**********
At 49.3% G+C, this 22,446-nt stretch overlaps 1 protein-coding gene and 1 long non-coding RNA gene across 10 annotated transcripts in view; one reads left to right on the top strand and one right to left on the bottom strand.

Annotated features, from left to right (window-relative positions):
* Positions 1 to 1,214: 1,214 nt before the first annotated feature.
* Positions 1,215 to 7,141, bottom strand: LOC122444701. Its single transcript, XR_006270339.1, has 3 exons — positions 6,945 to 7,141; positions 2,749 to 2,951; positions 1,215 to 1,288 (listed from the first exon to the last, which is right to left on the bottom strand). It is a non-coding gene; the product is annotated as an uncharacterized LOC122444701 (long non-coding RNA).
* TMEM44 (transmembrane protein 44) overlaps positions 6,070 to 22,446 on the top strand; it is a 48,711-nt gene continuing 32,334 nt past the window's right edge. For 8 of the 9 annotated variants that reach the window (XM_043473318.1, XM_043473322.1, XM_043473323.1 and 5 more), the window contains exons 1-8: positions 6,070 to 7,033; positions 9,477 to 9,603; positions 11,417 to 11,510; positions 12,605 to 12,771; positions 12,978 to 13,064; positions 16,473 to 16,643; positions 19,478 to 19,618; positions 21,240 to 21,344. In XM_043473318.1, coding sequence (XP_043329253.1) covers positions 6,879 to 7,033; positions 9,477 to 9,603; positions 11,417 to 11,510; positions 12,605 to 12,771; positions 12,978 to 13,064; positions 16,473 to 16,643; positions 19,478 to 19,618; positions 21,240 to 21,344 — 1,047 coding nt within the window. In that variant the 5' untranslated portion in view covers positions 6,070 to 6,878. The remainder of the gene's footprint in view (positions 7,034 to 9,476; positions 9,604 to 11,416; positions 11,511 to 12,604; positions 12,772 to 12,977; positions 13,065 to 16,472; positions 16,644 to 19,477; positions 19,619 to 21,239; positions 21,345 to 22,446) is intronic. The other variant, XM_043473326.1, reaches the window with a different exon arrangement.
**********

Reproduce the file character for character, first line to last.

At 49.3% G+C, this 22,446-nt stretch overlaps 1 protein-coding gene and 1 long non-coding RNA gene across 10 annotated transcripts in view; one reads left to right on the top strand and one right to left on the bottom strand.

Annotated features, from left to right (window-relative positions):
* Positions 1 to 1,214: 1,214 nt before the first annotated feature.
* Positions 1,215 to 7,141, bottom strand: LOC122444701. Its single transcript, XR_006270339.1, has 3 exons — positions 6,945 to 7,141; positions 2,749 to 2,951; positions 1,215 to 1,288 (listed from the first exon to the last, which is right to left on the bottom strand). It is a non-coding gene; the product is annotated as an uncharacterized LOC122444701 (long non-coding RNA).
* TMEM44 (transmembrane protein 44) overlaps positions 6,070 to 22,446 on the top strand; it is a 48,711-nt gene continuing 32,334 nt past the window's right edge. For 8 of the 9 annotated variants that reach the window (XM_043473318.1, XM_043473322.1, XM_043473323.1 and 5 more), the window contains exons 1-8: positions 6,070 to 7,033; positions 9,477 to 9,603; positions 11,417 to 11,510; positions 12,605 to 12,771; positions 12,978 to 13,064; positions 16,473 to 16,643; positions 19,478 to 19,618; positions 21,240 to 21,344. In XM_043473318.1, coding sequence (XP_043329253.1) covers positions 6,879 to 7,033; positions 9,477 to 9,603; positions 11,417 to 11,510; positions 12,605 to 12,771; positions 12,978 to 13,064; positions 16,473 to 16,643; positions 19,478 to 19,618; positions 21,240 to 21,344 — 1,047 coding nt within the window. In that variant the 5' untranslated portion in view covers positions 6,070 to 6,878. The remainder of the gene's footprint in view (positions 7,034 to 9,476; positions 9,604 to 11,416; positions 11,511 to 12,604; positions 12,772 to 12,977; positions 13,065 to 16,472; positions 16,644 to 19,477; positions 19,619 to 21,239; positions 21,345 to 22,446) is intronic. The other variant, XM_043473326.1, reaches the window with a different exon arrangement.